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Pope ‘understands’ criticism of his handling of abuse crisis, says author

By on Friday, 8 October 2010

Pope Benedict XVI “understands” the criticism that he did “too little, too late” in response to the clerical abuse crisis, according to the author of a new book about the Pontiff.

The author, Peter Seewald, a German journalist, was recently granted a series of interviews with Pope Benedict which will form the basis of his next book Licht der Welt, or Light of the World. The book, which is being written in German, will be released on November 24 in 10 languages.

He told Reuters at the Frankfurt Book Fair: “The Pope seemed very understanding of the criticism that he did too little, too late about the sex scandals, but the book certainly sheds new light on the whole issue and debate.”

But Mr Seewald said it was unlikely that victims of abuse will find anything revelatory in his book. He said: “For victims of the sex scandals in the Church, I do not think this book will shed light on many issues, and may be consoling to an extent. Of course, it won’t undo things that have been done and it’s no way of excusing what has happened.”

Mr Seewald, who had already written two interview books on the Pope while he was still a cardinal – Salt of the Earth in 1996 and God and the World in 2000 – was recently allowed one hour every day for a week with Pope Benedict at Castel Gandolfo, the Pope’s summer residence.

The author, who said his book will “go down in history”, pointed out that his book is likely to discomfort some people. “I believe many people will be shocked at the way Benedict XVI is portrayed in the book. Many people may not like it and many people may not believe it,” he said.

About the Pope, Mr Seewald said: “He’s not a lone ruler and has not got the hard shell many people think he does. He’s a servant, not necessarily a knight or a ruler.”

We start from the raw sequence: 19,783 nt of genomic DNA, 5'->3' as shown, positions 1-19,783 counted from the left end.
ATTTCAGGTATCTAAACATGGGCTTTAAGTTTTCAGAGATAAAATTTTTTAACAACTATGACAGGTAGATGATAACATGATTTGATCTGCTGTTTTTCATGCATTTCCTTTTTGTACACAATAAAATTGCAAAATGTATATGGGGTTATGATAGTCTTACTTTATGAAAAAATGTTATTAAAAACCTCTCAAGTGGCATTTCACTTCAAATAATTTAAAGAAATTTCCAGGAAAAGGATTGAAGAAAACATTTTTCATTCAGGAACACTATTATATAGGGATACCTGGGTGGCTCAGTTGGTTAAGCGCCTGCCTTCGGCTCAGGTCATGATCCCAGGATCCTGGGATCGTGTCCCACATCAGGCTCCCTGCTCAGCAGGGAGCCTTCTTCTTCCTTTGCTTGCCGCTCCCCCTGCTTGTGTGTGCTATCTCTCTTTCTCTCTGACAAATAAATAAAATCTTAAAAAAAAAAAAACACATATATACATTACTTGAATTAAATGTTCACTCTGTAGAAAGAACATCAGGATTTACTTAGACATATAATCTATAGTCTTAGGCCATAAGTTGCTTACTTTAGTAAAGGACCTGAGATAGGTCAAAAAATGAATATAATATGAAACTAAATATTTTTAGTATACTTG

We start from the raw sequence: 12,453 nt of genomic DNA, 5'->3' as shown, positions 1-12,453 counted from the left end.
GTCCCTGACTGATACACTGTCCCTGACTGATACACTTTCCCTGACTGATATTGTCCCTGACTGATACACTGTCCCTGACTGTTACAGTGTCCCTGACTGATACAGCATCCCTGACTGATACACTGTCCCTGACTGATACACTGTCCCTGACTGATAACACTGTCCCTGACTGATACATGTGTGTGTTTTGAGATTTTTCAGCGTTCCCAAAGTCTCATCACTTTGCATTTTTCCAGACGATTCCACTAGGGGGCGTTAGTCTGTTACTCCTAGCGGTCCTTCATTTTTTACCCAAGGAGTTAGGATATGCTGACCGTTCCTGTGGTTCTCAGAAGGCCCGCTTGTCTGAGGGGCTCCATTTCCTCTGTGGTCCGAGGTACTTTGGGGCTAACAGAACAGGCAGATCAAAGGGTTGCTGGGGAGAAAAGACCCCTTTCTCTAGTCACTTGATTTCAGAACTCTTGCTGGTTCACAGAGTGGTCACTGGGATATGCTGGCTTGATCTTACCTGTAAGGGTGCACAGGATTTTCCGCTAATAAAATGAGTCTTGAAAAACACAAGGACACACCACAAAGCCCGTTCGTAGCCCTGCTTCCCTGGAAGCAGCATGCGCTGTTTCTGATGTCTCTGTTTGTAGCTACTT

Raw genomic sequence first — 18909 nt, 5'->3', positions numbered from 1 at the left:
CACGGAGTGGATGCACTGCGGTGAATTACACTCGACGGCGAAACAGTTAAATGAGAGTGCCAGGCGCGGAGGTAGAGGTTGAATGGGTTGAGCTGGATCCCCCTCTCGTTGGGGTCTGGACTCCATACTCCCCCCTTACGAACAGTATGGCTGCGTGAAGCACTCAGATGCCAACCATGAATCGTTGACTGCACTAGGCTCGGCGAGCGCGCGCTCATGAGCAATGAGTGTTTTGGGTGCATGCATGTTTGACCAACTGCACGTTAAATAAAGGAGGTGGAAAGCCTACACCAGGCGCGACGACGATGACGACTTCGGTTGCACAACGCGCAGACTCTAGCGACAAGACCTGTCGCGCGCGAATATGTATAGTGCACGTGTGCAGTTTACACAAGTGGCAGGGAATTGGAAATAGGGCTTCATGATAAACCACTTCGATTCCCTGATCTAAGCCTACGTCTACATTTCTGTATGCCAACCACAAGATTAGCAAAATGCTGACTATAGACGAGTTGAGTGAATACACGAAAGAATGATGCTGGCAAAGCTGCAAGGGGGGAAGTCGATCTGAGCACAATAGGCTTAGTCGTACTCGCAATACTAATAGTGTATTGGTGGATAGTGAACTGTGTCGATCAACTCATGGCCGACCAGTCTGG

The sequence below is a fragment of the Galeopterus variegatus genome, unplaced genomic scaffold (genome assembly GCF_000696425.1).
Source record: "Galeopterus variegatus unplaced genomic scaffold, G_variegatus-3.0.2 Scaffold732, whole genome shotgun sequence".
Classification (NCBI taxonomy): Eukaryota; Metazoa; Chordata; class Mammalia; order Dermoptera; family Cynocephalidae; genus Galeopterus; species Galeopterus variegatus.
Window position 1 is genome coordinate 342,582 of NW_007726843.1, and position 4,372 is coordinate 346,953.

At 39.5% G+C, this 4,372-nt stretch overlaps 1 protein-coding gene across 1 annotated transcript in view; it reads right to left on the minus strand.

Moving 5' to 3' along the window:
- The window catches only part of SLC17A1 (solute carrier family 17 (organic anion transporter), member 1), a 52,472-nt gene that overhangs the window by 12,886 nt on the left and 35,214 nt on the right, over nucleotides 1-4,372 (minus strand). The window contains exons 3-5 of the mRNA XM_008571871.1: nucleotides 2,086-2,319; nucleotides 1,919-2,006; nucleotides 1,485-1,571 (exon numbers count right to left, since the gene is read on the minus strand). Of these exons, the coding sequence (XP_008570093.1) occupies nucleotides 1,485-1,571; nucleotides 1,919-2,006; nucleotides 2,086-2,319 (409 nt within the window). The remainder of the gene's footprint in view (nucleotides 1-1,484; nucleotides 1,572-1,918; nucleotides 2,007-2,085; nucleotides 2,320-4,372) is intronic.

“He still has so much energy and life. He is so disciplined. His secret recipe for this, he says, is to live each day only with the pressures of that day and not worrying about tomorrow or yesterday.”

  • Ratbag

    Mr Seewald and Joseph Ratzinger (now Pope Benedict XVI) have met and spoken many times, so it is obvious to me that the Holy Father trusts him enough to be impartial in his interviews with him.

    That's the stuff.

    Personally, it doesn't worry me that there will be a 'shock' or 'discomfort' element in the book. If there were, we'd have found out about it by now, knowing what the media is like here!

    I think the nicest 'shock' is that it isn't His Holiness that's a 'villain in a frock'

    … but a description of Richard Dawkins' choice of fancy dress for a Hallowe'en party!

  • Saunders9

    What I don't understand about the sexual abuse is, 'Why aren't these priest brought to justice?' I think the problem is a a false sense of 'forgiveness.' We have to forgive these priests but they do need to be brought to justice and I haven't read anything about this happening. All that will happen is Catholics will leave the Church because I can't defend the Church against the perceived inaction. All I'm seeing is a Church cover up to save it's face. I fear for the Church's future because the Church is not handling this abuse scandal, it's saying sorry, meet a few abuse victims, but there is no action. And if there is no action children will continue to be abused. May be I'm missing something but that is how I perceive it, and perception counts for a lot. But I will not hang around in a Church that does nothing about clerical abuse.

  • wondering

    Befor we can say anything let´s read the book first.
    @ Saunders9 : What you say is not correct. the problem is, that the juridications in every country is different. What the pope can do, ha has already done. He create better regulations. This regulation are handling the problem very well. What should he still doing more ? He could do more earlier, but he was ristrikted by Pope John Paul 2 because he was responsible at that time. JP 2 had a friend named Marciel. On the other hand JP2 was a politcal pope. He didn´t need problems like that, because he want `s to change communism states into states of democracie. The problem know is, that Pope Benedict can´t say this officialy and so he is willing to take the guilt of John Paul2 to himself.